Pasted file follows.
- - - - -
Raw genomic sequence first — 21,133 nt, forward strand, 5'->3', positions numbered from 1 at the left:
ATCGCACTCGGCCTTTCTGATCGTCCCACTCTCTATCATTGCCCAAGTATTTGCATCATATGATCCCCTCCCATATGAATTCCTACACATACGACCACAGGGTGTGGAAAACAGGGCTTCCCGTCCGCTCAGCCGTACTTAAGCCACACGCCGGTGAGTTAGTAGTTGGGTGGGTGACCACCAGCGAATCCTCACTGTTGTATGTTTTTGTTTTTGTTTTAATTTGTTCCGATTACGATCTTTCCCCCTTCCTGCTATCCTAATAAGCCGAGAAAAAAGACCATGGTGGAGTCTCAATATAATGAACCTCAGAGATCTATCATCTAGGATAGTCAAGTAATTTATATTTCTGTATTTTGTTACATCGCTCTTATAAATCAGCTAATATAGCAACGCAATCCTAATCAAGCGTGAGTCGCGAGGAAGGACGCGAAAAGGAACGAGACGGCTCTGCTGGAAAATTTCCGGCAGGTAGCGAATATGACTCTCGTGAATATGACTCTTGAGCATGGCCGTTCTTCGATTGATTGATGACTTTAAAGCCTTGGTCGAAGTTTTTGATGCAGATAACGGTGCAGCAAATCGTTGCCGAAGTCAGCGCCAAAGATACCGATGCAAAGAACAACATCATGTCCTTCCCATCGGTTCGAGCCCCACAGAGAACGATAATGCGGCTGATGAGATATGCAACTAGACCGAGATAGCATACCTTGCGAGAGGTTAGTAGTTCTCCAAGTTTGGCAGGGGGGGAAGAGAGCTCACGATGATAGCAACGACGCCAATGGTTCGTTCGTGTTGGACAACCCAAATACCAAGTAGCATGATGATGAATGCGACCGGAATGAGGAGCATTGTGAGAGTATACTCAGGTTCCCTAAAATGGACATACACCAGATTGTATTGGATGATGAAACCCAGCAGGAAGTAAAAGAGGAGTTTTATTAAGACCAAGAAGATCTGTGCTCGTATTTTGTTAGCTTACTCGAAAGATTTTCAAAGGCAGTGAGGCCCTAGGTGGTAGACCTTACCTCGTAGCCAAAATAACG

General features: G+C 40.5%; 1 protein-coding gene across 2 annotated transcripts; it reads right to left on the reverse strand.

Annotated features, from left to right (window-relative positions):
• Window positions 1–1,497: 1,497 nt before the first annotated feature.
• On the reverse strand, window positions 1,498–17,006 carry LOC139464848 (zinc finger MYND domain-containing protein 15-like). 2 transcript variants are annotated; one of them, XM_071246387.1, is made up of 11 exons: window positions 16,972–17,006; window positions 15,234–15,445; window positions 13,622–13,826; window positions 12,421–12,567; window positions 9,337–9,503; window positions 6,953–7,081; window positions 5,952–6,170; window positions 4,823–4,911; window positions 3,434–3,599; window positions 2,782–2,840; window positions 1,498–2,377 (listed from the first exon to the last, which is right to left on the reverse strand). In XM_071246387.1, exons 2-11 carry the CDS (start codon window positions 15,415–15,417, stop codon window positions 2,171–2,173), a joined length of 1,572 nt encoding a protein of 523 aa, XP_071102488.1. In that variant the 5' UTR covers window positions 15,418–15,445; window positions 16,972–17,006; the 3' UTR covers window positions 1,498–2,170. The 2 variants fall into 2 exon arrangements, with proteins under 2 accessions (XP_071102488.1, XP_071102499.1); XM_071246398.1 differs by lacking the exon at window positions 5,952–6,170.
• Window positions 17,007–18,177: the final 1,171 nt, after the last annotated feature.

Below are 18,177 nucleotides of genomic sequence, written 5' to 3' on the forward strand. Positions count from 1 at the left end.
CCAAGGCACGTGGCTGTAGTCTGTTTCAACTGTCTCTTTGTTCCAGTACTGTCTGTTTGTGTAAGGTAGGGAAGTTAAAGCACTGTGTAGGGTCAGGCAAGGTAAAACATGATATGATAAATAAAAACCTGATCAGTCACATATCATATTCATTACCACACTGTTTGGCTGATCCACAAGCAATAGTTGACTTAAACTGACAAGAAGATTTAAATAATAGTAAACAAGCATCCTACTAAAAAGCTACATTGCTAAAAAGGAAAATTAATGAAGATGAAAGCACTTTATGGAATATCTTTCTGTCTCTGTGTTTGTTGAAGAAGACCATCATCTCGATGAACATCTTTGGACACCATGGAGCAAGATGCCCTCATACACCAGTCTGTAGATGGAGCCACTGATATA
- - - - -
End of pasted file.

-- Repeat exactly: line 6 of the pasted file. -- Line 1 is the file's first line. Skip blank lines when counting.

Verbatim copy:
• On the reverse strand, window positions 1,498–17,006 carry LOC139464848 (zinc finger MYND domain-containing protein 15-like). 2 transcript variants are annotated; one of them, XM_071246387.1, is made up of 11 exons: window positions 16,972–17,006; window positions 15,234–15,445; window positions 13,622–13,826; window positions 12,421–12,567; window positions 9,337–9,503; window positions 6,953–7,081; window positions 5,952–6,170; window positions 4,823–4,911; window positions 3,434–3,599; window positions 2,782–2,840; window positions 1,498–2,377 (listed from the first exon to the last, which is right to left on the reverse strand). In XM_071246387.1, exons 2-11 carry the CDS (start codon window positions 15,415–15,417, stop codon window positions 2,171–2,173), a joined length of 1,572 nt encoding a protein of 523 aa, XP_071102488.1. In that variant the 5' UTR covers window positions 15,418–15,445; window positions 16,972–17,006; the 3' UTR covers window positions 1,498–2,170. The 2 variants fall into 2 exon arrangements, with proteins under 2 accessions (XP_071102488.1, XP_071102499.1); XM_071246398.1 differs by lacking the exon at window positions 5,952–6,170.